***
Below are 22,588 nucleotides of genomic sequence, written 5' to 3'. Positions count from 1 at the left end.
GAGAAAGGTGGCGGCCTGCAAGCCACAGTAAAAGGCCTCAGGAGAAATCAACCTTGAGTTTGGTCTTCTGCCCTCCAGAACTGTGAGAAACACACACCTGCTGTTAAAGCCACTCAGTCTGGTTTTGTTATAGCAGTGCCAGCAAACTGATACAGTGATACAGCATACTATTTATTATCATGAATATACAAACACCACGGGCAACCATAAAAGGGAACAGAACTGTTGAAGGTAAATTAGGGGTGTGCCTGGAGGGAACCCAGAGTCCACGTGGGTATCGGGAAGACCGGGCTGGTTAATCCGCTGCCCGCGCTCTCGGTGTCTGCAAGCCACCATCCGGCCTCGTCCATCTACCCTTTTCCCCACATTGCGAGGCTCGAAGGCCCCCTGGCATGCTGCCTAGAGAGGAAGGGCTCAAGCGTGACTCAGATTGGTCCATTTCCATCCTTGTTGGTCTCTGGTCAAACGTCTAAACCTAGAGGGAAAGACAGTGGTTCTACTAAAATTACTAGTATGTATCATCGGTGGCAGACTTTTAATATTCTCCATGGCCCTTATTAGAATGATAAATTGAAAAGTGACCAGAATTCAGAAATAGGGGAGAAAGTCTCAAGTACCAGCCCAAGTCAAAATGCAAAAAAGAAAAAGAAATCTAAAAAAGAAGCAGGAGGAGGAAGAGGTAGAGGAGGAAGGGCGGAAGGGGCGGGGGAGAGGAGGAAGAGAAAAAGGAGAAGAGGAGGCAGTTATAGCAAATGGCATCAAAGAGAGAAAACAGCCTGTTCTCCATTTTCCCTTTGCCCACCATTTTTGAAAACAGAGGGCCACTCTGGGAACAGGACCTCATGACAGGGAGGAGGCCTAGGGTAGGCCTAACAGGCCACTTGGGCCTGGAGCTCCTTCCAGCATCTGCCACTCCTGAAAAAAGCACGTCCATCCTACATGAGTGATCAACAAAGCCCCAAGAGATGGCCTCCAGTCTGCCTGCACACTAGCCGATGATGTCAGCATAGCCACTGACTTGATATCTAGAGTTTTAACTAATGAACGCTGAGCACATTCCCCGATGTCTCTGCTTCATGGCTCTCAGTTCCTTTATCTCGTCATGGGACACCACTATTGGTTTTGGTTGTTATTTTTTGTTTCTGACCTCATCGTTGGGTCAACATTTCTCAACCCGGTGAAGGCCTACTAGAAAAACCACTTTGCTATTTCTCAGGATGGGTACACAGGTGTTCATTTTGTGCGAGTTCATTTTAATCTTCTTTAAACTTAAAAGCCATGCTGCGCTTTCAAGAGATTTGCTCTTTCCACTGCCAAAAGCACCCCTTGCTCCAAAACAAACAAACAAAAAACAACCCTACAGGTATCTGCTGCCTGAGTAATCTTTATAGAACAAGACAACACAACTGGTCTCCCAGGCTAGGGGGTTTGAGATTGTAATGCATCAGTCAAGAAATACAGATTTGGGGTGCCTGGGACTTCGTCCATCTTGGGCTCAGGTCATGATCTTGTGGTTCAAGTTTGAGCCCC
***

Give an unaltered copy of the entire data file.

Below are 22,588 nucleotides of genomic sequence, written 5' to 3'. Positions count from 1 at the left end.
GAGAAAGGTGGCGGCCTGCAAGCCACAGTAAAAGGCCTCAGGAGAAATCAACCTTGAGTTTGGTCTTCTGCCCTCCAGAACTGTGAGAAACACACACCTGCTGTTAAAGCCACTCAGTCTGGTTTTGTTATAGCAGTGCCAGCAAACTGATACAGTGATACAGCATACTATTTATTATCATGAATATACAAACACCACGGGCAACCATAAAAGGGAACAGAACTGTTGAAGGTAAATTAGGGGTGTGCCTGGAGGGAACCCAGAGTCCACGTGGGTATCGGGAAGACCGGGCTGGTTAATCCGCTGCCCGCGCTCTCGGTGTCTGCAAGCCACCATCCGGCCTCGTCCATCTACCCTTTTCCCCACATTGCGAGGCTCGAAGGCCCCCTGGCATGCTGCCTAGAGAGGAAGGGCTCAAGCGTGACTCAGATTGGTCCATTTCCATCCTTGTTGGTCTCTGGTCAAACGTCTAAACCTAGAGGGAAAGACAGTGGTTCTACTAAAATTACTAGTATGTATCATCGGTGGCAGACTTTTAATATTCTCCATGGCCCTTATTAGAATGATAAATTGAAAAGTGACCAGAATTCAGAAATAGGGGAGAAAGTCTCAAGTACCAGCCCAAGTCAAAATGCAAAAAAGAAAAAGAAATCTAAAAAAGAAGCAGGAGGAGGAAGAGGTAGAGGAGGAAGGGCGGAAGGGGCGGGGGAGAGGAGGAAGAGAAAAAGGAGAAGAGGAGGCAGTTATAGCAAATGGCATCAAAGAGAGAAAACAGCCTGTTCTCCATTTTCCCTTTGCCCACCATTTTTGAAAACAGAGGGCCACTCTGGGAACAGGACCTCATGACAGGGAGGAGGCCTAGGGTAGGCCTAACAGGCCACTTGGGCCTGGAGCTCCTTCCAGCATCTGCCACTCCTGAAAAAAGCACGTCCATCCTACATGAGTGATCAACAAAGCCCCAAGAGATGGCCTCCAGTCTGCCTGCACACTAGCCGATGATGTCAGCATAGCCACTGACTTGATATCTAGAGTTTTAACTAATGAACGCTGAGCACATTCCCCGATGTCTCTGCTTCATGGCTCTCAGTTCCTTTATCTCGTCATGGGACACCACTATTGGTTTTGGTTGTTATTTTTTGTTTCTGACCTCATCGTTGGGTCAACATTTCTCAACCCGGTGAAGGCCTACTAGAAAAACCACTTTGCTATTTCTCAGGATGGGTACACAGGTGTTCATTTTGTGCGAGTTCATTTTAATCTTCTTTAAACTTAAAAGCCATGCTGCGCTTTCAAGAGATTTGCTCTTTCCACTGCCAAAAGCACCCCTTGCTCCAAAACAAACAAACAAAAAACAACCCTACAGGTATCTGCTGCCTGAGTAATCTTTATAGAACAAGACAACACAACTGGTCTCCCAGGCTAGGGGGTTTGAGATTGTAATGCATCAGTCAAGAAATACAGATTTGGGGTGCCTGGGACTTCGTCCATCTTGGGCTCAGGTCATGATCTTGTGGTTCAAGTTTGAGCCCC